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The man who says he has exhausted life generally means that life has exhausted him.Oscar Wilde
See also Pony
- Any of several small breeds of horse under 14.2 hands.
- A cheat sheet used in Latin classes, often tolerated, sometimes not.
- A measure of one ounce of liquor.
- A small serving of an alcoholic beverage.
- (Australia) A serving of 140 milliliters of beer.
- (UK, Template loop detected: Template:context 2) Twenty-five pounds sterling.
- (Template loop detected: Template:context 1) A slate or reference used by Midshipmen to study for an upcoming test or project.
- (Cockney rhyming slang) Something of little worth. From "Pony and Trap" which rhymes with crap.
- An elusive and highly unlikely positive outcome.
Regarding "pony" as money:
- This usage can be dated to the early 19th century and gave rise to the expression pony up meaning "come up with money".
Regarding "pony" as an elusive and unlikely positive outcome
- This usage appears to derive two separate sources, leading to slightly different connotations.
- The first form comes from a joke, most often attributed to Ronald Reagan, known as the "pony joke". Presidential speechwriter and author Peter Robinson recounts the joke: "Worried that their son was too optimistic, the parents of a little boy took him to a psychiatrist. Trying to dampen the boy’s spirits, the psychiatrist showed him into a room piled high with nothing but horse manure. Yet instead of displaying distaste, the little boy clambered to the top of the pile, dropped to all fours, and began digging. 'What do you think you’re doing?' the psychiatrist asked. 'With all this manure,' the little boy replied, beaming, 'there must be a pony in here somewhere.'" This meaning was utilized by authors Kara Swisher and Lisa Dickey in the title of their book There Must Be a Pony in Here Somewhere: The AOL Time Warner Debacle and the Quest for a Digital Future, published in 2003 by Crown Business Books. It is also used frequently by political bloggers, such as Atrios, to refer derisively to the Bush administration's pursuit of success in the Iraq War. Example: "So McCain/Lieberman will pretend the Dems thwarted the plan for victory, even though the president will be the one who won't let them find the pony in Iraq."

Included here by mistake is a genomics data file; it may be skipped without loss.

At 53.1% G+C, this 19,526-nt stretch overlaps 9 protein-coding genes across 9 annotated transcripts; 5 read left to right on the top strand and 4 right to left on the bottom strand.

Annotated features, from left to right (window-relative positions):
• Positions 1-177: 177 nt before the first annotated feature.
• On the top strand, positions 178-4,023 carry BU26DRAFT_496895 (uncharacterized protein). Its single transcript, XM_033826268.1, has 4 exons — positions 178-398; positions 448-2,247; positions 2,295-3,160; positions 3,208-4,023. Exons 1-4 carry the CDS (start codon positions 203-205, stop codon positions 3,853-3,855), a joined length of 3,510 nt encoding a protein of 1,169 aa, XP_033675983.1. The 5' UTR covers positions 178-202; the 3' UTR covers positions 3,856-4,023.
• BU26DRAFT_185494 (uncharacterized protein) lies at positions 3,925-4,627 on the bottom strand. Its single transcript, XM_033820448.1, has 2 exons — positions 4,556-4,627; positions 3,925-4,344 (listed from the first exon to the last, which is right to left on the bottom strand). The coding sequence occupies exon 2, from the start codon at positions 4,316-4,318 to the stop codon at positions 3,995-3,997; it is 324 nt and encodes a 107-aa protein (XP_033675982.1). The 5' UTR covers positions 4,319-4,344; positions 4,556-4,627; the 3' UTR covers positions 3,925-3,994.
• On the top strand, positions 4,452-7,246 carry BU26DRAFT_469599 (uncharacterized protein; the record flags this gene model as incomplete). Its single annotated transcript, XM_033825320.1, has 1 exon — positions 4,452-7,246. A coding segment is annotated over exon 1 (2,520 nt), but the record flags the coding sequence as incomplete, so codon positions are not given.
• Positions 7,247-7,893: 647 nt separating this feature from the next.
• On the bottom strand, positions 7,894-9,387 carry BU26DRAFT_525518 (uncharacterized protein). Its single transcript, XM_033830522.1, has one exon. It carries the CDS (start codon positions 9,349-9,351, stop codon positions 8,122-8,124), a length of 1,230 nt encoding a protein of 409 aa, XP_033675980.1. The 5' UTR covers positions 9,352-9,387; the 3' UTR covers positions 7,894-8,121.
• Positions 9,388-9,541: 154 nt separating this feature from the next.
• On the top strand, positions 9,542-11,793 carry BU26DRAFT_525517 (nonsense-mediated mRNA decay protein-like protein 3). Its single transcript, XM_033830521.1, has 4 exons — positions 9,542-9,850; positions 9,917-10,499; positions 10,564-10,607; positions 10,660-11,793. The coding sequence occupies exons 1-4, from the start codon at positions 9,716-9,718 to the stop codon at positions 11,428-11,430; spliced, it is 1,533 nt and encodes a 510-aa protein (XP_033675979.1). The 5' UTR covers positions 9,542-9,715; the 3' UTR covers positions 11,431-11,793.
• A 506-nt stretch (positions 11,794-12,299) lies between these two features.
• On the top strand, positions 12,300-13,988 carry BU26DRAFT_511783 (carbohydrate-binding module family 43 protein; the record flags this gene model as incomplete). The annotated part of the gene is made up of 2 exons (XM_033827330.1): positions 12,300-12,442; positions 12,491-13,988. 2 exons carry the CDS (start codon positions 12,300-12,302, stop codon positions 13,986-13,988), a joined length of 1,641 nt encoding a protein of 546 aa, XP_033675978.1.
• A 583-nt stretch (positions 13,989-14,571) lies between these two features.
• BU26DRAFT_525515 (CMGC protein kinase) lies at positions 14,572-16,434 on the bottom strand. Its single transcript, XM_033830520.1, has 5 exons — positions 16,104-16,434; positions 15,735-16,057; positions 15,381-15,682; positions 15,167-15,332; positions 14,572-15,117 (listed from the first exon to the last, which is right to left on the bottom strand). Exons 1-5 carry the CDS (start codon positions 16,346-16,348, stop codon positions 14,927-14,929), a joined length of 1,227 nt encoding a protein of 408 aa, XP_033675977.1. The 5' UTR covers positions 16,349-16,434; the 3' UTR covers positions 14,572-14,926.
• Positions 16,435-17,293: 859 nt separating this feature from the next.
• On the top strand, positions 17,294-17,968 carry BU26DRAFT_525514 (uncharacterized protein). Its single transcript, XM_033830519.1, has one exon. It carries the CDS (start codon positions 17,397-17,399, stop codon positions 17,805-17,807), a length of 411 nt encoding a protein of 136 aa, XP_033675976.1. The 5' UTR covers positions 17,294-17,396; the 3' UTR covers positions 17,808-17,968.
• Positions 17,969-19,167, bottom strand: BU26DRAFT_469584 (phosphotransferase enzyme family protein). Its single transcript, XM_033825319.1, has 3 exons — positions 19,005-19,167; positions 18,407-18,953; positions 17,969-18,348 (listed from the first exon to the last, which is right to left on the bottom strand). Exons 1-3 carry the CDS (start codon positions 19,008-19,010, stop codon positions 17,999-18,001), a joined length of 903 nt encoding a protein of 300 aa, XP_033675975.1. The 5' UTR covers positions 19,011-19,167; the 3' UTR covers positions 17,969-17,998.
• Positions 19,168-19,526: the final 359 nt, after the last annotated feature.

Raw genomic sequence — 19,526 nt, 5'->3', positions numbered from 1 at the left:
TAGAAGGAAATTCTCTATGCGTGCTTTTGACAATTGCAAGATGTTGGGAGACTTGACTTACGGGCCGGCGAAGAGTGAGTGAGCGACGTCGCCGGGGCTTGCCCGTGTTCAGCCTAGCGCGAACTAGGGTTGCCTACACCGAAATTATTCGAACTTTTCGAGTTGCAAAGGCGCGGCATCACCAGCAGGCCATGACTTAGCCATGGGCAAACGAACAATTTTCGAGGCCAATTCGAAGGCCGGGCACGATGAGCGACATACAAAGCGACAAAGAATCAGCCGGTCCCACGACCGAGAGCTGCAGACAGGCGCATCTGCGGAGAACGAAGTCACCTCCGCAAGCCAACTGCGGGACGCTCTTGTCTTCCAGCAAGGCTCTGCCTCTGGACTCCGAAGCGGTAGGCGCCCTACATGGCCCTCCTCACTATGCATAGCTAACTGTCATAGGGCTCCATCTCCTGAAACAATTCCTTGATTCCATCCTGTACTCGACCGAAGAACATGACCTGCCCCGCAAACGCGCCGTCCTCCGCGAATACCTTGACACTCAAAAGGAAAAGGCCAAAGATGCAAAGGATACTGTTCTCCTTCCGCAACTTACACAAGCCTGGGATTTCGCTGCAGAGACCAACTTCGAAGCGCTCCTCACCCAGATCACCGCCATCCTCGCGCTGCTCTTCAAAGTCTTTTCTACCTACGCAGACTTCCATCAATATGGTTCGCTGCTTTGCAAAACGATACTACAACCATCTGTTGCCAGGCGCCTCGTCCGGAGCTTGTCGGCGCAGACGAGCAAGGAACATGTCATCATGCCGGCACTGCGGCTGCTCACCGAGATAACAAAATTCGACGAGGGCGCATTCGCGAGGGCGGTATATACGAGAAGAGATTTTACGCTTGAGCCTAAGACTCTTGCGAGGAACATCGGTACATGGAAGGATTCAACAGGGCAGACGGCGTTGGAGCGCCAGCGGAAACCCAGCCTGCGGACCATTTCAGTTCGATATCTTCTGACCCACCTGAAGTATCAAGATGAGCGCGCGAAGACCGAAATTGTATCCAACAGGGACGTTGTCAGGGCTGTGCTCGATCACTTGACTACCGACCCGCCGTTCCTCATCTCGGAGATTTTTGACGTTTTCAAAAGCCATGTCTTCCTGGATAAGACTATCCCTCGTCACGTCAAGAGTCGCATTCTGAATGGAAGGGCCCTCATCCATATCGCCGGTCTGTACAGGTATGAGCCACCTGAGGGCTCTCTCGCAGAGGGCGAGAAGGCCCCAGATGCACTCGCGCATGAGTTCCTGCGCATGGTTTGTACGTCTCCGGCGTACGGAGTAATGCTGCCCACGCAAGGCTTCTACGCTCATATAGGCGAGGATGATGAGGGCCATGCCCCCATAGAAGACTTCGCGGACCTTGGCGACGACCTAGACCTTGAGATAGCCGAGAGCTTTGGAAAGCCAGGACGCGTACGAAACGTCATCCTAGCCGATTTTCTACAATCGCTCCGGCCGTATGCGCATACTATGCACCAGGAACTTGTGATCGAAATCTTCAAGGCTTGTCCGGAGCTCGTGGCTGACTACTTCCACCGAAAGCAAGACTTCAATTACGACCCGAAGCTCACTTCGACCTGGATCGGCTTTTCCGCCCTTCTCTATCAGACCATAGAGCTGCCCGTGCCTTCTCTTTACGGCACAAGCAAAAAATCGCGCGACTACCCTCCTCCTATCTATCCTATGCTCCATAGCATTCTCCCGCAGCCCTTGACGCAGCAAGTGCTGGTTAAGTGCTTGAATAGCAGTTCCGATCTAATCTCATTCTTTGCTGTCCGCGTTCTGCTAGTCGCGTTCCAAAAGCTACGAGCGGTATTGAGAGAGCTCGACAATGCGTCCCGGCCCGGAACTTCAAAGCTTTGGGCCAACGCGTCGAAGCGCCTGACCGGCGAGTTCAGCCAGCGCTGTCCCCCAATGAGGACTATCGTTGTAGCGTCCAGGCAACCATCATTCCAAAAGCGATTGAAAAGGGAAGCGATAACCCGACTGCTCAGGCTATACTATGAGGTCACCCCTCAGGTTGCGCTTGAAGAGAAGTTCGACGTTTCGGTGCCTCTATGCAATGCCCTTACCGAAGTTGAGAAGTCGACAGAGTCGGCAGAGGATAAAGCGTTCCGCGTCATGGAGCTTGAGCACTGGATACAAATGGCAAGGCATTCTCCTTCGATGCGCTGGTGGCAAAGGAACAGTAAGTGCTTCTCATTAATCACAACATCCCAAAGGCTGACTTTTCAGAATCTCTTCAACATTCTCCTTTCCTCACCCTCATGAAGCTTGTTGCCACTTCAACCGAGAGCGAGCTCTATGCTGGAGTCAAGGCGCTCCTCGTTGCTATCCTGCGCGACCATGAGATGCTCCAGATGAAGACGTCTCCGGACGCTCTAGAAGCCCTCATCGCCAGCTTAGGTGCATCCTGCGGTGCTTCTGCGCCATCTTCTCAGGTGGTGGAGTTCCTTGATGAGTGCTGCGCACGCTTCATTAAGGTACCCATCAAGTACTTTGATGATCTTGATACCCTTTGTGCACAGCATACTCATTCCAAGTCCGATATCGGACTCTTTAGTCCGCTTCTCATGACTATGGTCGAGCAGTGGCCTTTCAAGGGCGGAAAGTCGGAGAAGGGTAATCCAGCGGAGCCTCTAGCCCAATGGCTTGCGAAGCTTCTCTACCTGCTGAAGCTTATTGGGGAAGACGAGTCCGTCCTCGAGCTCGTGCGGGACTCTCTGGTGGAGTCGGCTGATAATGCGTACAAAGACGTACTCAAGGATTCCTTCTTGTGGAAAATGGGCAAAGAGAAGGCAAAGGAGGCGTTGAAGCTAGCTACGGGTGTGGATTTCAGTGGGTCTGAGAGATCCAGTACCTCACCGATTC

- The second form is apparently derived from a 1987 Calvin & Hobbes cartoon in which Susie, Calvin's nemesis, bemoans his treatment of her: "I wish I had a hundred friends. Then I wouldn't care. I'd say, 'Who needs you, Calvin? I've got a hundred other friends!' Then my hundred friends and I would go do something fun, and leave Calvin all alone! Ha! ... and as long as I'm dreaming, I'd like a pony." Political bloggers, particularly on the left, have taken to this meaning when describing a positive outcome that depends on an unlikely event. As described by blogger Belle Waring: "You just wish for the thing, plus, wish that everyone would have their own pony! So, in [Josh] Chafetz' case, he should not only wish that Bush would say a lot of good things about democracy-building and fighting terrorism in a speech written for him by a smart person, he should also wish that Bush should actually mean the things he says and enact policies which reflect this, and he should wish that everyone gets a pony."
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